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Updating Known Distribution Models for Forecasting Climate Change Impact on Endangered Species

  • Antonio-Román Muñoz ,

    roman@uma.es

    Affiliations Biogeography, Diversity and Conservation Research Team, Dept. of Animal Biology, Faculty of Sciences, University of Malaga, Malaga, Spain, Fundación Migres, N-340, Km. 96 Huerta Grande, Pelayo, Algeciras, Spain, Depto. de Didáctica de las Matemáticas, de las Ciencias Sociales y de las Ciencias Experimentales, Faculty of Education Sciences, University of Malaga, Malaga, Spain

  • Ana Luz Márquez,

    Affiliation Biogeography, Diversity and Conservation Research Team, Dept. of Animal Biology, Faculty of Sciences, University of Malaga, Malaga, Spain

  • Raimundo Real

    Affiliation Biogeography, Diversity and Conservation Research Team, Dept. of Animal Biology, Faculty of Sciences, University of Malaga, Malaga, Spain

Updating Known Distribution Models for Forecasting Climate Change Impact on Endangered Species

  • Antonio-Román Muñoz, 
  • Ana Luz Márquez, 
  • Raimundo Real
PLOS
x

Abstract

To plan endangered species conservation and to design adequate management programmes, it is necessary to predict their distributional response to climate change, especially under the current situation of rapid change. However, these predictions are customarily done by relating de novo the distribution of the species with climatic conditions with no regard of previously available knowledge about the factors affecting the species distribution. We propose to take advantage of known species distribution models, but proceeding to update them with the variables yielded by climatic models before projecting them to the future. To exemplify our proposal, the availability of suitable habitat across Spain for the endangered Bonelli's Eagle (Aquila fasciata) was modelled by updating a pre-existing model based on current climate and topography to a combination of different general circulation models and Special Report on Emissions Scenarios. Our results suggested that the main threat for this endangered species would not be climate change, since all forecasting models show that its distribution will be maintained and increased in mainland Spain for all the XXI century. We remark on the importance of linking conservation biology with distribution modelling by updating existing models, frequently available for endangered species, considering all the known factors conditioning the species' distribution, instead of building new models that are based on climate change variables only.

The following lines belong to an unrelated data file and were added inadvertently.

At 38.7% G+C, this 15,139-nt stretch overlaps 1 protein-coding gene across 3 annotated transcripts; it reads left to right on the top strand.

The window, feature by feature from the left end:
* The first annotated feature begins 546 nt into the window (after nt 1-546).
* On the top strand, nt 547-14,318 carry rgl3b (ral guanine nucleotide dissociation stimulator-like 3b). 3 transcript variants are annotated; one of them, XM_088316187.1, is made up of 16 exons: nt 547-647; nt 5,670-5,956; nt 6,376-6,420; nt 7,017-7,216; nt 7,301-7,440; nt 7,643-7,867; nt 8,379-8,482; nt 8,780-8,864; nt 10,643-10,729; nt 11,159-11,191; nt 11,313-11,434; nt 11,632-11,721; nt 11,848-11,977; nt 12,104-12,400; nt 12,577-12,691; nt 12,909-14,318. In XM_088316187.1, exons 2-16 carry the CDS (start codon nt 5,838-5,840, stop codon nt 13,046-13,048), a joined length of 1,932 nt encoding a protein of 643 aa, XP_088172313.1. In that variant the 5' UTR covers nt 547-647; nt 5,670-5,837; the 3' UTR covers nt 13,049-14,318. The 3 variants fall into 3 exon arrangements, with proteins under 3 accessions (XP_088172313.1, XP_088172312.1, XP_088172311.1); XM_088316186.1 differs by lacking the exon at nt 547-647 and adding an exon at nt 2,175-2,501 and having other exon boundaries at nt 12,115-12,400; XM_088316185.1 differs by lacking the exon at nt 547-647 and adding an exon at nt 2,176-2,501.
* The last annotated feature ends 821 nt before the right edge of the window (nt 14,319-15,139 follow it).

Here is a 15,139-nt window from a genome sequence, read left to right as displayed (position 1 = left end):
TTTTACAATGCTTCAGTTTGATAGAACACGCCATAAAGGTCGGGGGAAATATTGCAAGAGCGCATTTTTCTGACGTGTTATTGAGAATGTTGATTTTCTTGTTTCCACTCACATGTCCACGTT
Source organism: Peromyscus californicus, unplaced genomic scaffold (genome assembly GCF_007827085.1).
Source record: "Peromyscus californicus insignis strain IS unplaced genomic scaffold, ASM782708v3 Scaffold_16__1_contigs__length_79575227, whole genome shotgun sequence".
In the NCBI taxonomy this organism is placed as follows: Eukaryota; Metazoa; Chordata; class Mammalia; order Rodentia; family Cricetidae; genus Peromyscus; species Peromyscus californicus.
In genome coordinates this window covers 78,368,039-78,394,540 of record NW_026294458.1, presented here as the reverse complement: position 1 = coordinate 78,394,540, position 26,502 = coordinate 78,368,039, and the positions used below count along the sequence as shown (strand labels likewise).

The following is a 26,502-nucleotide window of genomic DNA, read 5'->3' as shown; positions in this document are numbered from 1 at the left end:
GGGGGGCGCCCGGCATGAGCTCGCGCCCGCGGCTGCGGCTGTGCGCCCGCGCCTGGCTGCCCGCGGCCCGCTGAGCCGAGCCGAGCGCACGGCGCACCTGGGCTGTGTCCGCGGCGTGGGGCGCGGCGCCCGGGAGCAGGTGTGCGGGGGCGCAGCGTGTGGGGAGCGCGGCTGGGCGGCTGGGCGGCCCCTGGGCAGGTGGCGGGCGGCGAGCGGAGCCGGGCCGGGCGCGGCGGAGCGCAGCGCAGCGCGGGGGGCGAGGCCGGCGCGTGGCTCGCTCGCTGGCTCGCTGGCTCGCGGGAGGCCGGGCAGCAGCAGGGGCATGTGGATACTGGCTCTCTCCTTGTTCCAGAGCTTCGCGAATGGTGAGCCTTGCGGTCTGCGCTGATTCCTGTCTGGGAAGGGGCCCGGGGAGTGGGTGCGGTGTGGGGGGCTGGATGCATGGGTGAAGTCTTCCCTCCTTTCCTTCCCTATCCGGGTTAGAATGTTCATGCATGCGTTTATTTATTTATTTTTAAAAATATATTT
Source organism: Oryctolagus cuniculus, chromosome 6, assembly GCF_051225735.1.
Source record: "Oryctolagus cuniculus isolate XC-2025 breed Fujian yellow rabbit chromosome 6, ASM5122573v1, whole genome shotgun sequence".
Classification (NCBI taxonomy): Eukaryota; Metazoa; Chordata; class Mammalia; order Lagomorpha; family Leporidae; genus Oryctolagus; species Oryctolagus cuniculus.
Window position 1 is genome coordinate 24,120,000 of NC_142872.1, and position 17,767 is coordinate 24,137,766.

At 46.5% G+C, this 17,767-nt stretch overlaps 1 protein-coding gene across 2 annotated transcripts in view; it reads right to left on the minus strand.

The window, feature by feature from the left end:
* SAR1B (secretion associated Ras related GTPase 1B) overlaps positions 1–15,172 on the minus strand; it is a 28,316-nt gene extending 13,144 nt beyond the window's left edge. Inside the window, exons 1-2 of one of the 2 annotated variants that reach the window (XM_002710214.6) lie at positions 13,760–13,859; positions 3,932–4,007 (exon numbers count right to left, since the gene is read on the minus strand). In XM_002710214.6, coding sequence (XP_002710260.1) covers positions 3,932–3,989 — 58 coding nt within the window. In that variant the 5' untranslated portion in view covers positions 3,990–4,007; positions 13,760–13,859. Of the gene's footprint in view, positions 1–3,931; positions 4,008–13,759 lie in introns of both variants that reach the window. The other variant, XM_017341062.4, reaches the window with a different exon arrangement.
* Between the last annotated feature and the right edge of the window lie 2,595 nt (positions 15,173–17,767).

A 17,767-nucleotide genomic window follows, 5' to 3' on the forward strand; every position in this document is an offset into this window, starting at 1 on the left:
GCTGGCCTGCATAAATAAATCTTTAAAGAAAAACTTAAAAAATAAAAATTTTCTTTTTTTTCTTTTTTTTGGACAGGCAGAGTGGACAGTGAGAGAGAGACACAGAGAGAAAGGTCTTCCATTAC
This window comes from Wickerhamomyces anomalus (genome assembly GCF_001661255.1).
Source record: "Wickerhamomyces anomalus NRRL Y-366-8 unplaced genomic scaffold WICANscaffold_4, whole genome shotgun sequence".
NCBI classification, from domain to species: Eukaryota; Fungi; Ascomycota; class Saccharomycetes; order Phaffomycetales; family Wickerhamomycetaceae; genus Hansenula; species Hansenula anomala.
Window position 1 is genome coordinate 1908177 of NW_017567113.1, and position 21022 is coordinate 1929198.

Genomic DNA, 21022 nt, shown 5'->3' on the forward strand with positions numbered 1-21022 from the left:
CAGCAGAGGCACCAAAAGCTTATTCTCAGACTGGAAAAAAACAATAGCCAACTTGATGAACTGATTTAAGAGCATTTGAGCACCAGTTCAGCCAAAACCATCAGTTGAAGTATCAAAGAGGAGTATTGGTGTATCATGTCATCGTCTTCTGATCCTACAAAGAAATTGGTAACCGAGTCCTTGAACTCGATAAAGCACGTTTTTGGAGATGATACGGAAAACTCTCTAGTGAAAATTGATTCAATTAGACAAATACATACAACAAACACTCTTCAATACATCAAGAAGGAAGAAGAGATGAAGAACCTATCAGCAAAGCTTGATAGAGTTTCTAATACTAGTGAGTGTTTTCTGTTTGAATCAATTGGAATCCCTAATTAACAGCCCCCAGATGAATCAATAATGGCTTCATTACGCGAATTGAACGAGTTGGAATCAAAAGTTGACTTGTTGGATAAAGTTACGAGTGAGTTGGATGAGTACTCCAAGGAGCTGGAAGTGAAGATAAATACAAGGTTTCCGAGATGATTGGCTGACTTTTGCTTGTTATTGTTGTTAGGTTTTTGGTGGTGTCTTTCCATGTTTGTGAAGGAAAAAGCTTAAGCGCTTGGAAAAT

Introduction

At present there are evidences suggesting that climate is warming globally and fast, partially in response to the increased output of greenhouse gases. The Report of the Intergovernmental Panel on Climate Change [1] concluded that past, present and future emissions of greenhouse gases are expected to warm the global climate between 1.4 and 5.8°C by 2100, what is a projected rate of warming much larger than the observed changes during the 20th century [2], and likely without precedent during the last 10,000 years, according to palaeoclimate data [3]. These climatic changes are already altering some physical and biological systems and have already affected the distribution and population dynamics of a number of taxa across a broad range of geographical locations and habitats [4][9], and are expected to have even more severe consequences over the coming century [10]. Climate is one of the main determinant factors affecting the geographical range of species [4], [11][13], and birds, a well-studied group of organisms, may respond to climate change changing wintering areas, migration routes and breeding grounds [14], [15], undergoing changes in their phenology [16][21] and their local abundances [22], and also changing their overall distributions [23][26]. In this way, being able to anticipate the effects of climate change on the distribution of species could improve their management and conservation policy.